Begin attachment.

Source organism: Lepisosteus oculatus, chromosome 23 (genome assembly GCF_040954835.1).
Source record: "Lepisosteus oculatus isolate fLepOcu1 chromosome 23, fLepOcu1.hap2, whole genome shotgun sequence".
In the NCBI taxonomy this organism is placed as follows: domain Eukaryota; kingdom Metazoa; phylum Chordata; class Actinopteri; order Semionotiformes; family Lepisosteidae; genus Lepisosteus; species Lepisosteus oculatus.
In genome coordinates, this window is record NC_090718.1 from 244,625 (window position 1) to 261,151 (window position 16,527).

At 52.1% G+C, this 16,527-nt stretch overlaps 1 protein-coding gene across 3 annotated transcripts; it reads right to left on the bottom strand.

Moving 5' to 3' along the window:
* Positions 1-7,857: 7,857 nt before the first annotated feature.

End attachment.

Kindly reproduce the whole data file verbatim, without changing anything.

Source organism: Lepisosteus oculatus, chromosome 23 (genome assembly GCF_040954835.1).
Source record: "Lepisosteus oculatus isolate fLepOcu1 chromosome 23, fLepOcu1.hap2, whole genome shotgun sequence".
In the NCBI taxonomy this organism is placed as follows: domain Eukaryota; kingdom Metazoa; phylum Chordata; class Actinopteri; order Semionotiformes; family Lepisosteidae; genus Lepisosteus; species Lepisosteus oculatus.
In genome coordinates, this window is record NC_090718.1 from 244,625 (window position 1) to 261,151 (window position 16,527).

At 52.1% G+C, this 16,527-nt stretch overlaps 1 protein-coding gene across 3 annotated transcripts; it reads right to left on the bottom strand.

Moving 5' to 3' along the window:
* Positions 1-7,857: 7,857 nt before the first annotated feature.